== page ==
Art During the Pandemic
This pandemic, seemingly, has no end in sight. What started as whipped coffee and two weeks at home has now turned into years of living in fear of Covid-19. I often heard, a few months into the pandemic, “It’s cool if you don’t try anything new. Be kind to yourself. It’s a pandemic.” I don’t disagree. Taking care of yourself and your mental health is the most important factor while grieving the world we once lived in. However, I found myself dropping all of the coping mechanisms that I had had, which were mostly art related. While grieving and worrying, I forgot about coping. Now that we’re over a year into this, I find myself wanting to find new ways to create art. The pandemic isn’t going to be gone tomorrow, and I want to try to still live during it.
In some ways, you’ve probably seen art flourish during the pandemic. There have been amazing new Etsy shops, people following their passions, creating content, painting, and baking. I’ve seen countless creators share their stories about losing their job during the pandemic, but finding their passion through art, and now being able to have that be a full time job. I’ve seen friends of mine creating shops related to sewing, croqueting, baking, and making soaps. These Etsy shops are flourishing, and it is so exciting to watch them grow.
I also want to point out that in a lot of ways, art is more accessible. Tik Tok videos are going viral showcasing new types of candles, new embroidery, new painting styles. I follow a new artist every day, all with different niches.
It’s been beautiful watching people cope and move forward during this horrible time. However, I’ve also found it intimidating. Why can’t I seem to create? What’s wrong with me? Am I wallowing? I used to paint once a week minimum, and now it’s been 18 months since I picked up a paintbrush. I started writing a book before the pandemic, and suddenly I have to schedule time to write because I can’t find any inspiration to finish. I’m barely holding myself together, let alone creating.
I realized a month ago that I needed to shift my perspective in order to create again. I was focusing on all that I wasn’t doing, and narrowing in on how art can be income for other people, and putting pressure on myself to be on their level. Art now had a monetary value next to it, a reason to create it, and that held a lot of power of the type of art I wanted to create. Art, which was once my coping mechanism, felt impossible for me to tackle.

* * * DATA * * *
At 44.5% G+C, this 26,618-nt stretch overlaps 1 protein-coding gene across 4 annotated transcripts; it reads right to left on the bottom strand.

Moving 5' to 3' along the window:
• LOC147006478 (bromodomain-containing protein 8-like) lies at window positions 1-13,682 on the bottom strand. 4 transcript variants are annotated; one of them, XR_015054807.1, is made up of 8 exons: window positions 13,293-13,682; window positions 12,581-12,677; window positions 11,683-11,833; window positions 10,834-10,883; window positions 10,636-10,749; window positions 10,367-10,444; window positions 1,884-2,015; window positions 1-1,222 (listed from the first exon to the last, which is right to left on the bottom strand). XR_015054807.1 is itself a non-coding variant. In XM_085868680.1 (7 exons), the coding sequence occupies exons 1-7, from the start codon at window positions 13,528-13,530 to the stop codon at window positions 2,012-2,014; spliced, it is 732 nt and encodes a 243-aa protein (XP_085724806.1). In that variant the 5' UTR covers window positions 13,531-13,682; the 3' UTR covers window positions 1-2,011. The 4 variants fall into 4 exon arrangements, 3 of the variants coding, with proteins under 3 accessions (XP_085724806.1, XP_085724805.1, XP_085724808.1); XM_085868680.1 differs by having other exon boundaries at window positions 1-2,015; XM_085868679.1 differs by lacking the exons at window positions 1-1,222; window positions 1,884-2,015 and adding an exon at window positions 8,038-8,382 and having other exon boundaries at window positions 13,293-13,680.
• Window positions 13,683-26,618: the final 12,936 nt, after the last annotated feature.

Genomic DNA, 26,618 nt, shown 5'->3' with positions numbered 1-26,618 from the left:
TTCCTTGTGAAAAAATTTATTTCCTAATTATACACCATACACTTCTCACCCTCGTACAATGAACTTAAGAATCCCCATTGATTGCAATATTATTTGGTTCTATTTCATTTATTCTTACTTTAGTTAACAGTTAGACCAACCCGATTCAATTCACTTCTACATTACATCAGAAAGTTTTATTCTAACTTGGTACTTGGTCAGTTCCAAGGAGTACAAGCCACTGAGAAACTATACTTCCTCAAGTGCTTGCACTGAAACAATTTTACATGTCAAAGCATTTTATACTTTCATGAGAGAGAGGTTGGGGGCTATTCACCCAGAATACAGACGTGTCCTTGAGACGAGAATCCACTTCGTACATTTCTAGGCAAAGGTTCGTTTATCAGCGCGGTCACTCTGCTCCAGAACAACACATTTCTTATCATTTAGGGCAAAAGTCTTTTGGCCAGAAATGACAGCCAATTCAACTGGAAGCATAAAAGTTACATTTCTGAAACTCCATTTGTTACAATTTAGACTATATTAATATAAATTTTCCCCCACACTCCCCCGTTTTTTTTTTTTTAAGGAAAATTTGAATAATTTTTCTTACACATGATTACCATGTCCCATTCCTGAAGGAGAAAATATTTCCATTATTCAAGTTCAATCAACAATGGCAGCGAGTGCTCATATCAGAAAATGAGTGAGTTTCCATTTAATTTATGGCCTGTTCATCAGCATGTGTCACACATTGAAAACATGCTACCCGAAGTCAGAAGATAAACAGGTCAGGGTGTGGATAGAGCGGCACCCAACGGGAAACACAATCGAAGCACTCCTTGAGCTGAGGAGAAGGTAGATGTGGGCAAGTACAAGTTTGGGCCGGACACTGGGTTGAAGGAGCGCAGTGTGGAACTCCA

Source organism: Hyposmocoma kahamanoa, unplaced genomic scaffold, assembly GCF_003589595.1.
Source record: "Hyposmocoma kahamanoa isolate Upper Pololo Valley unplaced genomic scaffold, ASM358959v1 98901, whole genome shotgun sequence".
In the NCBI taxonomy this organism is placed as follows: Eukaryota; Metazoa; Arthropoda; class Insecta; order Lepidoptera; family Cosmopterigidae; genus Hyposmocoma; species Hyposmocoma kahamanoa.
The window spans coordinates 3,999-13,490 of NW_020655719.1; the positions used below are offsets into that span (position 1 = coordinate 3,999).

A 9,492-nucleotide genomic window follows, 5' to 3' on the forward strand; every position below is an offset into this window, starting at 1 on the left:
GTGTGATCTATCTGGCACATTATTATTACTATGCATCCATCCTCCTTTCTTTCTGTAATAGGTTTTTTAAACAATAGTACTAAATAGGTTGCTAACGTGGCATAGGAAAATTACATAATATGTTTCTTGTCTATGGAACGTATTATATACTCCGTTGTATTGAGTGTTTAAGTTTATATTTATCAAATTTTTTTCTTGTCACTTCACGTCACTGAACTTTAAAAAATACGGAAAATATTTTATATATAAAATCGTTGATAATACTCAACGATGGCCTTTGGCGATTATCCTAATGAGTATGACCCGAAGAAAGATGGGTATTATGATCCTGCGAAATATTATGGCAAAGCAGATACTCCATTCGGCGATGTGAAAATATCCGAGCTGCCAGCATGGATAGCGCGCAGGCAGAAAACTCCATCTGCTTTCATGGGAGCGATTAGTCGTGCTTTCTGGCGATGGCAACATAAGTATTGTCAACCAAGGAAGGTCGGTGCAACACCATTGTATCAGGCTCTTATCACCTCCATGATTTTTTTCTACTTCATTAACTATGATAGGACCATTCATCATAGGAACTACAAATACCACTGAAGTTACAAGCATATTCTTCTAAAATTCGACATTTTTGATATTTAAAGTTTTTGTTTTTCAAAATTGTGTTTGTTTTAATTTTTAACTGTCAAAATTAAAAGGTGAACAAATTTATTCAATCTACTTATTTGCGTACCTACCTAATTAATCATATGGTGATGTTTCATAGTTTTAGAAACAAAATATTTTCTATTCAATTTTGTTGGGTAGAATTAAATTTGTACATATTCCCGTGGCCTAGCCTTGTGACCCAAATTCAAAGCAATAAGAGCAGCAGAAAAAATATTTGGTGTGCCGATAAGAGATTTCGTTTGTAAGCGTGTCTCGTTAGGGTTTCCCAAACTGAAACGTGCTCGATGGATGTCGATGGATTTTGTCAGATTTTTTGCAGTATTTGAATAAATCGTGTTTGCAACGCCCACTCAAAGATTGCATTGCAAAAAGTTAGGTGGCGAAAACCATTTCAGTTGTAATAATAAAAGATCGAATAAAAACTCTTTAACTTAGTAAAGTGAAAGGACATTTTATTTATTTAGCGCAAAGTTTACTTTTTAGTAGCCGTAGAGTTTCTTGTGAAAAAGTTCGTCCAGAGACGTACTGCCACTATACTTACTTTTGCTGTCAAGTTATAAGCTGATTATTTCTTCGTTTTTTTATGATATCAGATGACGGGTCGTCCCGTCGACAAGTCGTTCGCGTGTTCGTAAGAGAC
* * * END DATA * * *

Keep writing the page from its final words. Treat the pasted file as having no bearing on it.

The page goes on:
Art can be incredibly healing, and it may be something that you should lean on. Drawing, writing, singing, painting. Any of this can help you process how you’ve been feeling as the world is changing. Creating art itself has numerous benefits including boosting your self-esteem, releasing doping, and causing you to narrow focus (which can help with anxiety).
Art is also a great way to form community. I can’t speak for you, but I know that I’ve been feeling scared and isolated throughout the pandemic. Reaching out and discovering a community that can thrive and grow with you can help these feelings of isolation and push you to have a happier wellbeing.
If you’re scared of how to start up again, I would take an hour of your life and dedicate it to the art medium that makes you excited to start up again. I would put on music, light a candle, have some wine, treat it like a first date. And then spend one, uninterrupted hour focusing on this art. If you can do that, you’ve taken so many steps in the right direction.
Art is a coping mechanism, it’s a way of life, it’s a form of connection. I believe in you and your art, and can’t wait to see what you create next.
My Favorite Tik- Tokers: @cococlemshop @knotbad @whatsupbeanie @genleeart
Noura Boustany Jost is an actress, writer and videographer currently residing in New York City. Noura is passionate about social activism, and is often creating work that has political and social impact on today's society. She jumps into the hard topics, and helps tell stories for those who can't tell them themselves. Noura is currently working on publishing her poetry book, "Be My Ocean," and writing her novel. When Noura isn't working, you can find her gaming, hanging out with her two cats, or trying very hard to learn how to rollerskate. For more information on Noura please visit www.nourajost.com.